One such device was developed by Hastings and is disclosed in an article in the Canadian Journal of Surgery, pages 251-253, volume 12, April 1969. Hastings discloses a wooden frame having an adjustable seat and a removable cross bar extending across the frame to add stability. The frame is attached to a standard operating table by a standard metal mount which rests on the operating table. The degree of flexion or extension of the lumbar spine is controlled by changing the height of the rest that supports the patient's chest.
A problem encountered in using this particular frame is that the height and location of the frame cannot be adjusted to accommodate patients of various sizes and shapes. For example, if the patient is to be fused in extension, a higher frame must be selected rather than adjusting the height of the frame. Furthermore, since the frame is comprised of wood, it exposes a rough surface that can cause injury to the patient, due to splintering and absorption of blood in the wood material. Also, because the seating platform is adjustable, it has a tendency to slide under the weight of a heavy patient, causing the patient to move out of proper position and thereby making the surgical process more difficult and time consuming.
The present invention is an orthopedic support frame for use during orthopedic surgery. The frame provides increased stability of the patient during surgery in the modified knee-chest position with better control of flexion and extension. The frame comprises two triangular shaped brackets, each having a first and second frame members disposed at right angles to each other and having a third frame member extending from the end of the first member to the end of the second member. The mounting brackets are disposed in parallel spaced apart relationship with the second frame member comprising mounting means for mounting the frame on an operating table. At least one stationary posterior support member which is rigidly affixed to and across the first frame members and supports the posterior of the patient. A locking member is disposed below the posterior support member and is adjustably affixed to and across the first frame member. A cross member may be affixed to and extend between the third frame members to provide additional structural strength to the frame.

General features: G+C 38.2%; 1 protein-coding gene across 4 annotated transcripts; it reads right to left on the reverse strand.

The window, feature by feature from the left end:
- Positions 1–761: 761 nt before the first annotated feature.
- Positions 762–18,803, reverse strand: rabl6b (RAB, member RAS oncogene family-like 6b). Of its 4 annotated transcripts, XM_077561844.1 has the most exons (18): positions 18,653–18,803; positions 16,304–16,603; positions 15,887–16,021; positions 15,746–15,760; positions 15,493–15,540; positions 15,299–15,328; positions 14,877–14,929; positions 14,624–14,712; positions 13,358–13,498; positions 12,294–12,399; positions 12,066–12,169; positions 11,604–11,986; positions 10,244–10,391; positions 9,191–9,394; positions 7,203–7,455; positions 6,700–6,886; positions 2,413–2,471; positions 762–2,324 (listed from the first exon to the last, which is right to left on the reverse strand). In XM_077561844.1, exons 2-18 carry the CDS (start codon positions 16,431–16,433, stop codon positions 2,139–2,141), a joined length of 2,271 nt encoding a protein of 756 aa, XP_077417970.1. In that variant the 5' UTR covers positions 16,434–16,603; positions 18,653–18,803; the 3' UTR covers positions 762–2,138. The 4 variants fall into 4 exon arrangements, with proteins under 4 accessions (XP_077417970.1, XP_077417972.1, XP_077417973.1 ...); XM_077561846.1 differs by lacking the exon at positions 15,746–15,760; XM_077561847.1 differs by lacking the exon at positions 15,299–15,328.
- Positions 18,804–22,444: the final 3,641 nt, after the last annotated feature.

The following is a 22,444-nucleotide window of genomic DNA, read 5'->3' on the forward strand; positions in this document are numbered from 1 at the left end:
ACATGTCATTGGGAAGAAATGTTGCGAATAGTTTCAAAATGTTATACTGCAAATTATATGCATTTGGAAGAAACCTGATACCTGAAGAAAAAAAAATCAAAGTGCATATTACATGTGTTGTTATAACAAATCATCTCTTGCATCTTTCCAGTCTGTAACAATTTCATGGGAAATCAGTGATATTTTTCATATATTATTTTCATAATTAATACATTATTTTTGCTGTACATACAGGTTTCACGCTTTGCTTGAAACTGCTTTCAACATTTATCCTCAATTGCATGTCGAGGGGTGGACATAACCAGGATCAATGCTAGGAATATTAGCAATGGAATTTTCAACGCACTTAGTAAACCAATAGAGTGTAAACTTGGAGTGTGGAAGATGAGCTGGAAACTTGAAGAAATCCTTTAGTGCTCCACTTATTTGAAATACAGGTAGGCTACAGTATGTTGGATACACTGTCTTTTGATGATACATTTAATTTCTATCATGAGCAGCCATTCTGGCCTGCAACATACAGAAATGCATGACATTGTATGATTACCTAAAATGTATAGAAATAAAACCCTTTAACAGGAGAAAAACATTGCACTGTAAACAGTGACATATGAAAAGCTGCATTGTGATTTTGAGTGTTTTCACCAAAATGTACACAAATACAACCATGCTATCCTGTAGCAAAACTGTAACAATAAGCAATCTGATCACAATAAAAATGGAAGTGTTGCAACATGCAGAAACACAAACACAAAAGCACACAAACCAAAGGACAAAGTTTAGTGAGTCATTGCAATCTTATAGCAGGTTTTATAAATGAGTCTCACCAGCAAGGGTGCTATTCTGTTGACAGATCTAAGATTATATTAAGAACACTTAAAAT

When the frame is in use, the patient's legs are inserted calf side up, between the adjustable locking member and the operating table. The locking member is lowered so that it rests against the back of the patient's knees just below the knee joint. The locking member is then fixedly clamped to the first frame members thereby maintaining the patient in a fixed position during adjustment of the operating table and during surgery.
The mounting means comprise a plurality of mounting rods to which attach the frame to the side rails of the operating table. The vertical position of the frame in relation to the table can be preselected, thereby lowering or increasing the height of the frame as a further adjustment for larger patients.